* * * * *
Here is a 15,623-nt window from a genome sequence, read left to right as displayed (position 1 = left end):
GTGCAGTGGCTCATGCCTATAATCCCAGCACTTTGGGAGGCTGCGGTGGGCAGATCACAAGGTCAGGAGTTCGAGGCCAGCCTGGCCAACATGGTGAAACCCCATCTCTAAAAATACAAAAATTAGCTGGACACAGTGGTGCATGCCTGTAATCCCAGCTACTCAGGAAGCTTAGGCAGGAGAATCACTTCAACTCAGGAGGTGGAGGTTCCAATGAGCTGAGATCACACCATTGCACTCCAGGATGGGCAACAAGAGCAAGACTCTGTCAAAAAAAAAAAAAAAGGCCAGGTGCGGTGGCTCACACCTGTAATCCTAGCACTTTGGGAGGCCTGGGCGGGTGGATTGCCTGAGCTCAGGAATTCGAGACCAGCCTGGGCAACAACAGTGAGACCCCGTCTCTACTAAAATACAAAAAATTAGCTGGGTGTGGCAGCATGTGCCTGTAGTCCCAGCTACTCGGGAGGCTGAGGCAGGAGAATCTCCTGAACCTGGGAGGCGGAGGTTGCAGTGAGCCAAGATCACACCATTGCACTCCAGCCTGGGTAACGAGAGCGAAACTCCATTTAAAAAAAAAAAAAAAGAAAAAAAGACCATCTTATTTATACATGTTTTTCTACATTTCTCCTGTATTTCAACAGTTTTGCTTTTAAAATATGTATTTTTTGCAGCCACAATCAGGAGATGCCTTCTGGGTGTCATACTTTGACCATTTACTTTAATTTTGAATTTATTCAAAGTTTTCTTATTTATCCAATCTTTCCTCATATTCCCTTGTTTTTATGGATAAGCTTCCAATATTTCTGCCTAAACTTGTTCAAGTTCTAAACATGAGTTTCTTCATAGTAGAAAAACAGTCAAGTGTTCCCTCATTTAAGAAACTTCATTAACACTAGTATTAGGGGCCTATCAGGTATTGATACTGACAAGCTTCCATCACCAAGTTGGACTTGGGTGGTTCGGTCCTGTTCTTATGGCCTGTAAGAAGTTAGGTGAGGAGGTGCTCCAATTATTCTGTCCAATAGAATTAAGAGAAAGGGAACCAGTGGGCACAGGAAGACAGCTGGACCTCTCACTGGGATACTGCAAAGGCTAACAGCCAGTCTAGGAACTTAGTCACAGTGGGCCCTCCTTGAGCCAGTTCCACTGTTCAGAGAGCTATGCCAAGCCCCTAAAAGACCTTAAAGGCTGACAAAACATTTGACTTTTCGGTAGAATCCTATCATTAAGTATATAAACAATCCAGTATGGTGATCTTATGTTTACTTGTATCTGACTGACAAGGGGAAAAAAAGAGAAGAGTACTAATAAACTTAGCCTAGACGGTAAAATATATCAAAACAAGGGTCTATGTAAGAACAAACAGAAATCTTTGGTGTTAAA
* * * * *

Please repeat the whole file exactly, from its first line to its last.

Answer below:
Here is a 15,623-nt window from a genome sequence, read left to right as displayed (position 1 = left end):
GTGCAGTGGCTCATGCCTATAATCCCAGCACTTTGGGAGGCTGCGGTGGGCAGATCACAAGGTCAGGAGTTCGAGGCCAGCCTGGCCAACATGGTGAAACCCCATCTCTAAAAATACAAAAATTAGCTGGACACAGTGGTGCATGCCTGTAATCCCAGCTACTCAGGAAGCTTAGGCAGGAGAATCACTTCAACTCAGGAGGTGGAGGTTCCAATGAGCTGAGATCACACCATTGCACTCCAGGATGGGCAACAAGAGCAAGACTCTGTCAAAAAAAAAAAAAAAGGCCAGGTGCGGTGGCTCACACCTGTAATCCTAGCACTTTGGGAGGCCTGGGCGGGTGGATTGCCTGAGCTCAGGAATTCGAGACCAGCCTGGGCAACAACAGTGAGACCCCGTCTCTACTAAAATACAAAAAATTAGCTGGGTGTGGCAGCATGTGCCTGTAGTCCCAGCTACTCGGGAGGCTGAGGCAGGAGAATCTCCTGAACCTGGGAGGCGGAGGTTGCAGTGAGCCAAGATCACACCATTGCACTCCAGCCTGGGTAACGAGAGCGAAACTCCATTTAAAAAAAAAAAAAAAGAAAAAAAGACCATCTTATTTATACATGTTTTTCTACATTTCTCCTGTATTTCAACAGTTTTGCTTTTAAAATATGTATTTTTTGCAGCCACAATCAGGAGATGCCTTCTGGGTGTCATACTTTGACCATTTACTTTAATTTTGAATTTATTCAAAGTTTTCTTATTTATCCAATCTTTCCTCATATTCCCTTGTTTTTATGGATAAGCTTCCAATATTTCTGCCTAAACTTGTTCAAGTTCTAAACATGAGTTTCTTCATAGTAGAAAAACAGTCAAGTGTTCCCTCATTTAAGAAACTTCATTAACACTAGTATTAGGGGCCTATCAGGTATTGATACTGACAAGCTTCCATCACCAAGTTGGACTTGGGTGGTTCGGTCCTGTTCTTATGGCCTGTAAGAAGTTAGGTGAGGAGGTGCTCCAATTATTCTGTCCAATAGAATTAAGAGAAAGGGAACCAGTGGGCACAGGAAGACAGCTGGACCTCTCACTGGGATACTGCAAAGGCTAACAGCCAGTCTAGGAACTTAGTCACAGTGGGCCCTCCTTGAGCCAGTTCCACTGTTCAGAGAGCTATGCCAAGCCCCTAAAAGACCTTAAAGGCTGACAAAACATTTGACTTTTCGGTAGAATCCTATCATTAAGTATATAAACAATCCAGTATGGTGATCTTATGTTTACTTGTATCTGACTGACAAGGGGAAAAAAAGAGAAGAGTACTAATAAACTTAGCCTAGACGGTAAAATATATCAAAACAAGGGTCTATGTAAGAACAAACAGAAATCTTTGGTGTTAAA